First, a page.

After that it was a matter of calling into the Green ROom (was there any FOOD anywhere...? Well, not in here... This convention's con suites were particularly ill-equipped with food, it appears, and the Green Room didn't even appear to have a coffee urn in it - don't these people appreciate that coffee is the fuel that runs a pro during a convention like this?...)and then we went down to the Dealers Room (where this day, earlier on, I acquired a funky-faced dragonet who, because of an imperfection on his upholstered back, was promptly named Scar...) and, eventually, at 3 PM, down to my Kaffeeklatsch.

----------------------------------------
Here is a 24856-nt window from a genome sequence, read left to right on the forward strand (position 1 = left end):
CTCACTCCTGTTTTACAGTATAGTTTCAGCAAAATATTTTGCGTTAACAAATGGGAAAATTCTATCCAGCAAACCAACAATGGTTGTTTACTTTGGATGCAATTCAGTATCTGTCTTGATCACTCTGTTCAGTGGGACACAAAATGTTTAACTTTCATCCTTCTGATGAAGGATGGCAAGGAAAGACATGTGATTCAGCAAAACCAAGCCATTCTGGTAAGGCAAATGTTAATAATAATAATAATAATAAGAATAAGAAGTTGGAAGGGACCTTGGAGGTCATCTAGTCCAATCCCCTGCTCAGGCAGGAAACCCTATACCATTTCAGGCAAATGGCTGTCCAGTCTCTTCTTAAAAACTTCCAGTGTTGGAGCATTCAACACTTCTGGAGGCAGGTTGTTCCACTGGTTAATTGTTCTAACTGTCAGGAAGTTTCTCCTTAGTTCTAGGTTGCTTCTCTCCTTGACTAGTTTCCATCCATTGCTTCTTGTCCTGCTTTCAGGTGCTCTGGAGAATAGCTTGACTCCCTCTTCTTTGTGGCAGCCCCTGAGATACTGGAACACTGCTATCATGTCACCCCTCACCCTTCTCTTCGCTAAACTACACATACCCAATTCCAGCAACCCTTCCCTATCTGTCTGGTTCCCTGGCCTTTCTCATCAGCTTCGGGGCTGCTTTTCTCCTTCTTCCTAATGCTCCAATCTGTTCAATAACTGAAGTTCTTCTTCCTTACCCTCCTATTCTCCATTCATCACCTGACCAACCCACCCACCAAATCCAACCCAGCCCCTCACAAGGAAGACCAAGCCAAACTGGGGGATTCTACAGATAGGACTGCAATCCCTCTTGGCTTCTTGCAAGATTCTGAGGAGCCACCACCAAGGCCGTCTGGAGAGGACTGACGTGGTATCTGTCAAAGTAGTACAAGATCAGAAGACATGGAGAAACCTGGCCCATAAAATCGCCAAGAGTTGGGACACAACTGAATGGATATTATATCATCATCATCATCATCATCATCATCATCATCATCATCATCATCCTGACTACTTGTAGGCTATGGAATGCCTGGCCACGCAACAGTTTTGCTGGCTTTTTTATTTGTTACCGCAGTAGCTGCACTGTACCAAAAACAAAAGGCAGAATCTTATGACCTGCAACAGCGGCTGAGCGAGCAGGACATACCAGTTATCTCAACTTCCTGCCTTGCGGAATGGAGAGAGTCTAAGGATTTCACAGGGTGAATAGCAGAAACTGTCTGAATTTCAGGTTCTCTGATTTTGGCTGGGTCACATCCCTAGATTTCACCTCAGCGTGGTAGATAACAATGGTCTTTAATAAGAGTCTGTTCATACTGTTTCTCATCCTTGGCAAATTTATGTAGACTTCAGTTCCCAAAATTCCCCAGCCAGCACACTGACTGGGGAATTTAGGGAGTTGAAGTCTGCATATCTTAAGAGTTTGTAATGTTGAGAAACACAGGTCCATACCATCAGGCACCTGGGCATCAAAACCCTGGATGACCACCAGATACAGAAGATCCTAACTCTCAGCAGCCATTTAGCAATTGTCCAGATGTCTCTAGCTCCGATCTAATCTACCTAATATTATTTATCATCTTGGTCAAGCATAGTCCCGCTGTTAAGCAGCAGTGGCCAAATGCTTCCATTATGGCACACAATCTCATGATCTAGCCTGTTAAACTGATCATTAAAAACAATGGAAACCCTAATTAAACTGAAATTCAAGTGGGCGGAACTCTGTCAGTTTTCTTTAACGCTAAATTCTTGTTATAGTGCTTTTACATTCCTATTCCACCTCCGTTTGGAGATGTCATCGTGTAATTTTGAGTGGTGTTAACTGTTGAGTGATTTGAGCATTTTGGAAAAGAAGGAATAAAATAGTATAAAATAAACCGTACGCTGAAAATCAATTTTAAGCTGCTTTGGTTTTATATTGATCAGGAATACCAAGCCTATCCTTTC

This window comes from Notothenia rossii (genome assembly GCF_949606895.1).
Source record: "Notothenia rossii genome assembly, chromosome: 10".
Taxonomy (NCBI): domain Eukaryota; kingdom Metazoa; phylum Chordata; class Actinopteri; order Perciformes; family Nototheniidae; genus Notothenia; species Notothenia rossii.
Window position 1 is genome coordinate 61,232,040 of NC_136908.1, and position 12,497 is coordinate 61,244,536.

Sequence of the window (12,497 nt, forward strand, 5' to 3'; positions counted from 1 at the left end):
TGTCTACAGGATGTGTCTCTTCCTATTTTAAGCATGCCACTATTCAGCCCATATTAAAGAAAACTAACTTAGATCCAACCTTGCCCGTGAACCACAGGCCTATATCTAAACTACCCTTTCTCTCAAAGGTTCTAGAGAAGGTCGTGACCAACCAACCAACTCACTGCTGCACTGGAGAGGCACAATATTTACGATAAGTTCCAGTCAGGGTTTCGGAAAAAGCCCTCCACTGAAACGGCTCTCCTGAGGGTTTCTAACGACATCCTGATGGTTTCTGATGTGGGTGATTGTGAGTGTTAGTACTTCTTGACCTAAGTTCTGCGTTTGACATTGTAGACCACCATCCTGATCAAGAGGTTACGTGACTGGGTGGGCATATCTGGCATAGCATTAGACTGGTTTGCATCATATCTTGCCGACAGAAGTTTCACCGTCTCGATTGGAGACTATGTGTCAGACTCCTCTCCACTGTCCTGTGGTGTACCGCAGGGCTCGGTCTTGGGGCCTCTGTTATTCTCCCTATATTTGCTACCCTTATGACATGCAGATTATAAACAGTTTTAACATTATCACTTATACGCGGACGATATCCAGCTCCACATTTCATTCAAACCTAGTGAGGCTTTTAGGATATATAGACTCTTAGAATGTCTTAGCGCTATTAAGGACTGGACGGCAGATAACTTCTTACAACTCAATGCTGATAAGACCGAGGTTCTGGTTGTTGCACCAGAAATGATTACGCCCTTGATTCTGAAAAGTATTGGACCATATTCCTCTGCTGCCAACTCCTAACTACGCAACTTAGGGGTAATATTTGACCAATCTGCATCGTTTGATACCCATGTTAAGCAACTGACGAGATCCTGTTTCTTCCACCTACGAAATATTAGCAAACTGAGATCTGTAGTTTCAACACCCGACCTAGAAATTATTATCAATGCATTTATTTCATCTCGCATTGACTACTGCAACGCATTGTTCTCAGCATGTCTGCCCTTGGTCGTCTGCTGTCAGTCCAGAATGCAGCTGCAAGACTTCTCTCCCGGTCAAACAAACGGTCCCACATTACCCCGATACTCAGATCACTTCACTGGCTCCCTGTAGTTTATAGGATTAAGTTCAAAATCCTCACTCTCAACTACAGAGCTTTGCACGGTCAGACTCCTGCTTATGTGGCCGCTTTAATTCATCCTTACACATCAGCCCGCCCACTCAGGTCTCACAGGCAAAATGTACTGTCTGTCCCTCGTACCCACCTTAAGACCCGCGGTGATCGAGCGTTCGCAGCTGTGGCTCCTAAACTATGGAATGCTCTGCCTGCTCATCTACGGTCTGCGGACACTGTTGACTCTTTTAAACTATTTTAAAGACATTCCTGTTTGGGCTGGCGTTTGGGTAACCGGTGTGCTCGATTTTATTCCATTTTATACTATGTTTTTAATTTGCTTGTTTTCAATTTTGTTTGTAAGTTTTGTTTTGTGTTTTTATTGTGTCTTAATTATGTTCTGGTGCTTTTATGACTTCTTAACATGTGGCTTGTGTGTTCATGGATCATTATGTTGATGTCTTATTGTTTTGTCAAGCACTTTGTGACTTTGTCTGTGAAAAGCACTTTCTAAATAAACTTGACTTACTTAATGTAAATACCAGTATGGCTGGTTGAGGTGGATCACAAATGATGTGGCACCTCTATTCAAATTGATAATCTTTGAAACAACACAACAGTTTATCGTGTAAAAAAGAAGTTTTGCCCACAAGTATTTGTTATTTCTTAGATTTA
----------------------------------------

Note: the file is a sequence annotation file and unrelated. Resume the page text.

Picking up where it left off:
It's been said elsewhere, but I want to add on the record that whoever thought that locating the Kaffeeklatsches - ostensibly venues for conversation between the presiding pros and their guests - RIGHT next to a sound stage where on-going shows with loud amplifiers constantly and consistently drowned out any attempts at coherent two-way verbal exchange - well - whoever that was probably needs to apologise in public. Even people with normal hearing had trouble in that curtained off little nook (which was also right off the main "arena" where LARGE quantities of people seeking food and lunchtime chatter were also gathering in noisy constellations of babble and laughter) and people with any kind of hearing impairment were clearly and comprehensively discriminated against. I know that at least three of the Klatsches removed themselves from said location and went, well, Elsewhere - and there WERE alternatives. If absolutely nothing else was available, there were two meeting rooms just off the Starbucks cafe in the Hilton lobby concourse which would have been perfect for the occasion - I mean, they even had COFFEE on the premises, which the original venue did not, and once again, it's a KAFFEEklatsch - could we at least have hot water and instant coffee...? If actually brewed stuff was too much trouble? Be that as it may, one of the folks at my own Klatsch turned out to be someone whose first encounter with my writing dates from my first US con, Oasis in FLorida in 2001, and she came to chat and catch up which was, like, Really Cool. I also got to catch up with dichroic, who is the sister of alexjay and a really neat person with whom I once performed the Time Warp down a deserted main street in Auckland, New Zealand. Don't ask [grin]. The conversation was attempted against the background of some sort of Lord of the Rings spoof show set against Broadway tunes filked into oblivion, and every now and again we'd get thrown by teh LOTR context of something like "Puttin' on the Ring" (read "Ritz" for that last word, and you'll get the picture). However, we survived, and fun WAS had, and then we bade one another farewell and I hobbled upstairs (I had made yet another blister, surprise surprise) to change for the Harper Collins cocktail party that night.